To everyone lamenting the slow approach of warmer weather in the Ottawa region, we would like to point to the receding ice and almost completely dissolved snow banks. We would like to point to the grass that is beginning to green. We would like to point out the windchill augmented subzero temperatures are limited to the morning commute. Spring has arrived.
Last year’s early onset warm weather was an anomaly. It also wreaked havoc with fruit crops, causing trees to bud and bloom early. When more seasonal temperatures returned, blooms were destroyed by frost. Winemakers had to be creative to protect their vineyards, deploying heaters and smoke; anything to prevent frost damage.
[Featured Image, courtesy of Paola St-Georges, Tour Services Coordinator at Haunted Walk of Ottawa and See Our City Tour Services]
For perspective, Ottawa regularly accumulates 200 cm of snow each calendar year. This average was calculated from 30 years of Environment Canada recording snowfall.
Moreover, Ottawa hosts Winterlude, which celebrates one of the world’s longest skateways, an iced-over Rideau Canal.
This year, the skating season was short, ending February 28th. Still, Winterlude hosted something noteworthy food-wise. Creative entrepreneur Marcello Karakouzian partnered with local 3 Brothers (366 Dalhousie Street) to serve soup from a 200 gallon cast iron cauldron. The cauldron was suspended over a pitted wood fire on a truck bed, parked directly on the ice.
Karakouzian, who owns and operates a sign-making business called Neon Empire, painstakingly restored the 150-year-old cauldron he found in Papineauville, Quebec. He created a chain suspension system for it and constructed a wooden shack to sell soup. Chef Matt Carmichael of soon-to-open El Camino restaurant consulted on the soup.
Sadly, as Jacqueline Jolliffe of Stone Soup Foodworks discovered when she used to park her food truck, Sweet Pea, on the ice, Winterlude revelers are not interested in soup. With knapsacks on their backs and skates on their feet, they line up for poutine, BeaverTails, hot chocolate, hot apple cider, and pop (sometime “Gatorade”-style sports drinks).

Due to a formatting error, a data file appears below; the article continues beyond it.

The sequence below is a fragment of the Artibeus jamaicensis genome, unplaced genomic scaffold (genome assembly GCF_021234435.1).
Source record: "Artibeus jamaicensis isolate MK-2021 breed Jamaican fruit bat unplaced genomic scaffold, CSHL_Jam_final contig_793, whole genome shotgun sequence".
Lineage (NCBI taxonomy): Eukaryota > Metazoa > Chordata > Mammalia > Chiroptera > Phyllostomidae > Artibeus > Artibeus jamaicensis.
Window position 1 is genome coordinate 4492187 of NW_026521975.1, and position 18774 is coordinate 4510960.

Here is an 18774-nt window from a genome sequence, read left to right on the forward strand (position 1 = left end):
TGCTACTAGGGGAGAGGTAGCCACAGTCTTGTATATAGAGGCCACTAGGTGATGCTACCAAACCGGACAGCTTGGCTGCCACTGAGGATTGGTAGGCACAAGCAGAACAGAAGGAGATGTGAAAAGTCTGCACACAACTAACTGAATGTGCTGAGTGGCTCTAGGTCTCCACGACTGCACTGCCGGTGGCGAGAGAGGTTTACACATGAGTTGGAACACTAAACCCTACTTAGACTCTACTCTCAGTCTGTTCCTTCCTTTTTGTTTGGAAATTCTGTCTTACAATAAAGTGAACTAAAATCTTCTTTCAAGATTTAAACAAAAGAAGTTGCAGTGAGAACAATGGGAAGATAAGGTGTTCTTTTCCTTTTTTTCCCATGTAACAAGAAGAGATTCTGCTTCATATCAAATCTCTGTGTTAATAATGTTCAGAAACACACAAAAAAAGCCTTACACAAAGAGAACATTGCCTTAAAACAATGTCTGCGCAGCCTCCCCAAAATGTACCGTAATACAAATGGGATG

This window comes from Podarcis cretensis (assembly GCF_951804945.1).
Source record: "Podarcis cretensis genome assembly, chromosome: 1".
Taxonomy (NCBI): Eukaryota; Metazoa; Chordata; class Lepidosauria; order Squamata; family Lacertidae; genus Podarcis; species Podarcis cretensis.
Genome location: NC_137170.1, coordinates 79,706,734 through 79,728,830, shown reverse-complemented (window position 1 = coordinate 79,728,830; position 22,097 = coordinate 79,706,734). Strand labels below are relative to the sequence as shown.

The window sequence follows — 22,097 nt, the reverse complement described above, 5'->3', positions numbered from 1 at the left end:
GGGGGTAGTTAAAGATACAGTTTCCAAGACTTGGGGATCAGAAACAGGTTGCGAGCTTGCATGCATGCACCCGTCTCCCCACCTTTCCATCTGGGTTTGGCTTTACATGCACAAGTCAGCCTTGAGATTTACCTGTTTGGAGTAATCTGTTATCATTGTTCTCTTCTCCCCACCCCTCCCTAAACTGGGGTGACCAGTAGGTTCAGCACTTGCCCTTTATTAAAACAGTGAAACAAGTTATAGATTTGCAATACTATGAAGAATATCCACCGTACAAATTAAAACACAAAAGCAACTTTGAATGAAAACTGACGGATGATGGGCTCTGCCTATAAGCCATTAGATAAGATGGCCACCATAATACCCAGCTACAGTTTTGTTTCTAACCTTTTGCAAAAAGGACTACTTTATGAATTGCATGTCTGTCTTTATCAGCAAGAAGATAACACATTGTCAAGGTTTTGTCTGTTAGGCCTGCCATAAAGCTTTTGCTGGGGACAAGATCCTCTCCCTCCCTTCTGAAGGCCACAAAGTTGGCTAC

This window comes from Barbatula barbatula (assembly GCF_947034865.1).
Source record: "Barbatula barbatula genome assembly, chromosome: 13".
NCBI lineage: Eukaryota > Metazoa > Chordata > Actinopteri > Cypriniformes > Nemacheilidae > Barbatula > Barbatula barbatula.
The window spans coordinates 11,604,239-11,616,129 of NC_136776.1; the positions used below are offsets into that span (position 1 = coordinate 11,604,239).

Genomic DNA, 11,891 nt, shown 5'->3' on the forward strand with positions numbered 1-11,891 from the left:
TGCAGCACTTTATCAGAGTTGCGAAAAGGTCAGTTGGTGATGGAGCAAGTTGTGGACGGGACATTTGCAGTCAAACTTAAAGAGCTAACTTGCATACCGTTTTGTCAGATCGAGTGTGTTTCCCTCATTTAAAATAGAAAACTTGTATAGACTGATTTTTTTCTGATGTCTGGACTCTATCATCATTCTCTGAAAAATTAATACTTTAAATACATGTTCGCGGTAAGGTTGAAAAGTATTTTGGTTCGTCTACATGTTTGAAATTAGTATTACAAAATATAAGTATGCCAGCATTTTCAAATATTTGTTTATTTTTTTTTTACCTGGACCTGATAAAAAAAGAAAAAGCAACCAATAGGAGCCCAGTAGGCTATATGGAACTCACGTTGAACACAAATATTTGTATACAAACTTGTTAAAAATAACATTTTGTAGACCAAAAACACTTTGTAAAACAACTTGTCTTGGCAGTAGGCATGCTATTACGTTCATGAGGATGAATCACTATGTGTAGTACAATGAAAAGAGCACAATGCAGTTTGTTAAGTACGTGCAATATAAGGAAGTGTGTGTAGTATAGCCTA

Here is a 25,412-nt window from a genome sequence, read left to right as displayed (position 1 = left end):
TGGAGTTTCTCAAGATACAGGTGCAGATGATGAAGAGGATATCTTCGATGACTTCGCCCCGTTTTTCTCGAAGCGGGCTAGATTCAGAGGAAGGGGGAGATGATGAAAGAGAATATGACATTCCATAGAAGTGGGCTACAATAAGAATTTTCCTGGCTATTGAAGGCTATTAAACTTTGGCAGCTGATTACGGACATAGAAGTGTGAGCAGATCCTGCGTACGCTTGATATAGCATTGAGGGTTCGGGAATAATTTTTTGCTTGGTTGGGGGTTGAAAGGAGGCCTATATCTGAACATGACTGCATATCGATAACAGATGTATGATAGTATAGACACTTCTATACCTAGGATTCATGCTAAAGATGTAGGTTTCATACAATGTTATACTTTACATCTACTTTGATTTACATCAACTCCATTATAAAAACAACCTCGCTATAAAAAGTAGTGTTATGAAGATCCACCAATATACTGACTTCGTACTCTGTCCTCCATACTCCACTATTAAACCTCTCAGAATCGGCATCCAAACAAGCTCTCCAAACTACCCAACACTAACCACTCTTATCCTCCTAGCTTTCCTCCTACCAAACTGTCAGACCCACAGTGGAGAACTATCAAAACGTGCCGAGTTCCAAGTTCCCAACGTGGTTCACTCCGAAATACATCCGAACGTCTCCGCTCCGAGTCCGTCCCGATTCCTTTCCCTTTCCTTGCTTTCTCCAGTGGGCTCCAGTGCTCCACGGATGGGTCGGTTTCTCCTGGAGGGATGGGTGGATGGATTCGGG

Karakouzian lamented as much when I purchased a bowl of French Canadian pea soup from SoupySoup’s service window. When I asked why his soup was so watery, he explained, with so little of his soup shifting, it cooked down; “steamed out,” he said. So, he added a lot of water to reconstitute. I happened to have arrived at precisely the wrong time.
Thankfully, more consistent bowls of pea soup can be had elsewhere in Ottawa.
The pea soup that is sometimes served at John’s Quick Lunch, a diner-style eatery in the Wellington West neighbourhood (1365 Wellington Street W.), is made with several variety of peas, including garbanzo beans (chick peas). Besides being satisfyingly thick, it is well-seasoned with salt pork.
Soup makes a warming lunch, especially with a sandwich.
Subscription packages for the Dinner Club range from one to four weeks. They entitle subscribers to three dinners per subscribed week (Tuesdays, Wednesdays, Thursdays). Delivery is extra. Meals can include grilled radicchio, endive, walnuts, and goat cheese salad; coffee braised pork shoulder with apple & fennel compote; and chard and fingerling potato confit.
The “Lunchin’ & Munchin'” menu was particularly innovative as it allowed people to order catered lunches for pickup (and limited delivery) at Essence’s location in Hintonburg. Options included delectable unpretentious soups ($4), salads ($5-12), and sandwiches ($7.50-9).
Sandwiches: Asian spiced pulled pork on Kaiser with bahn mi vegetables & miso aioli; Shaved roast beef with caramelized fennel and onion jam, black olive tapenade, cheddar, horseradish aioli, mixed greens
Soups: Black bean with tomato, avocado, cilantro & crème fraiche; Curried apple & parsnip soup with caramelized apple compote
Unfortunately, due to low uptake, lunch catering is now only available for group orders by corporate clients.
I think it’s high time to convince my fellow cube dwellers to order lunch for the office from Essence Catering…
Whalesbone Sustainable Oyster & Fish Supply
Speaking of soups and sandwiches, the Whalesbone Sustainable Oyster & Fish Supply on Kent Street (504A) has offered a “brown bag” lunches since Chef Steve Wall worked the kitchen at the original Whalesbone Oyster House on Bank Street (430). When Wall first competed in Gold Medal Plates in 2009, he submitted a recipe for media packages entitled “Lake Erie Perch Fish Sandwiches.” Ontario line-caught Perch sandwiches are still served at the shop today. Wall has since moved on, recently opening a “food and raw bar” restaurant, Supply and Demand (1335 Wellington Street W.).
When we last visited the Oyster and Fish Supply, we tucked into smoked fish ($8) and “catch of the day” ($7) sandwiches with a New England-style chowder ($4.50).
Sandwiches: Breaded and fried Pacific cod fillets with caper and roast garlic aioli, caramelized onions, spicy mango salsa, and ice burg lettuce; Hot smoked steel head trout served cold with caper aioli, light tobasco, caramelized onion, and ice burg lettuce
Soup: chowder, made with fish stock that was “enriched it with cream” and served with smoked seafood, potatoes, onion and celery.
The cod was incredibly fresh. The trout was gently hot smoked, moist, and not overcooked. The bread, now coming from nearby True Loaf Bakery (573 Gladstone Avenue), was wonderfully crusty, betraying a tender crumb. The chowder was rich, warm, and filling.
But, back to Soupysoup, where have you eaten a good bowl of pea soup in Ottawa?
Tags: creativeLunch, Essence Catering, featured, pea soup, Soup, Whalesbone Supply, Winterlude